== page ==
For instance, a highly skilled or knowledgeable person is likely to be more capable of exploiting industrial protocols to compromise network devices and pivot throughout the network.
There are three levels of attacker capabilities for exploiting various protocols:
• Low – attackers who are capable of only exploiting common IT protocols.
• Medium – attackers who are capable of exploiting IT and OT protocols. However, they are capable of exploiting only OT protocols that have open specifications.
• High – attackers who are capable of exploiting IT and OT protocols, including reverse-engineering of proprietary OT protocols.
Likewise, an attacker’s capabilities can be modeled on his ability to exploit device vulnerabilities to affect a device’s functionality.
The three levels of attacker capabilities for exploiting device vulnerabilities are:
• Low – attacker is capable of exploiting only publicly known vulnerabilities with publicly available exploits.
• Medium – attacker is capable of developing his own exploits for known vulnerabilities.
• High – attacker is capable of performing extensive research to find zero-day vulnerabilities and is capable of exploiting them.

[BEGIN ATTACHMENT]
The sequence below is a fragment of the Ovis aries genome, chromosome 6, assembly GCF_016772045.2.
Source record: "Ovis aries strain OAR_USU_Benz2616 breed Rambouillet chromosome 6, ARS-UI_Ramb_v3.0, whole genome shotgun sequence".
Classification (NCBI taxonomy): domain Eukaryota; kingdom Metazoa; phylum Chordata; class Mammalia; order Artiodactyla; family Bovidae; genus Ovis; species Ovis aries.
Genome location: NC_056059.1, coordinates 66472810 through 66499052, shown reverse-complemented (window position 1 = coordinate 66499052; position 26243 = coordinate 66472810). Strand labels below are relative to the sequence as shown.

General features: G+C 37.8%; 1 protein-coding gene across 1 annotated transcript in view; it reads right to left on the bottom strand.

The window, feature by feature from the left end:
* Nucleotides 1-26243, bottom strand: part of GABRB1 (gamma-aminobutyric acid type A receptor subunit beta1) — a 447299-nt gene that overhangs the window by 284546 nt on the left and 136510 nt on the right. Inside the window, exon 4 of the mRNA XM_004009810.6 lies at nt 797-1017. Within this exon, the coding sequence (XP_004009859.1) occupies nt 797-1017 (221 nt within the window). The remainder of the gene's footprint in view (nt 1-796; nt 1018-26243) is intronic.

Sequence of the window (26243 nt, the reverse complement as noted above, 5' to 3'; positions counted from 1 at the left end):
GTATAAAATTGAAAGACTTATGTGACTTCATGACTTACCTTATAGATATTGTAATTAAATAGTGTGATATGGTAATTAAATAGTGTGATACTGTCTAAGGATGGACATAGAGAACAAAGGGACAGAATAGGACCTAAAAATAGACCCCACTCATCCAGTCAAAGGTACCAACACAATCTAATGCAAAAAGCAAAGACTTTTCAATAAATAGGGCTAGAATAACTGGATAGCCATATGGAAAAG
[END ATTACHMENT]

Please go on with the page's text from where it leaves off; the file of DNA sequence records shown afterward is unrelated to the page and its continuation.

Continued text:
Therefore, the attacker model accounts for the attacker’s level of expertise in both exploiting legitimate network protocols and in exploiting device vulnerabilities.
The importance of considering both CIA and attacker capabilities in the threat model
Radiflow is the only threat assessment provider that utilizes a threat model that considers both the CIA defense strategy and the levels of attacker capabilities.
These elements are essential for truly evaluating the threats against specific devices inside an industrial network, which in turn helps a CISO select and prioritize the actions needed to protect the network.
For example, say there are two servers inside an industrial network. One server is an HMI, which uses an open OT protocol that anyone can learn. An attacker really doesn’t need high level skills for that.
The second server is an engineering station that also communicates with the controller, but it uses a proprietary protocol to change the PLC configuration. For an attacker to use those protocols, he needs some expertise dedicated to OT systems.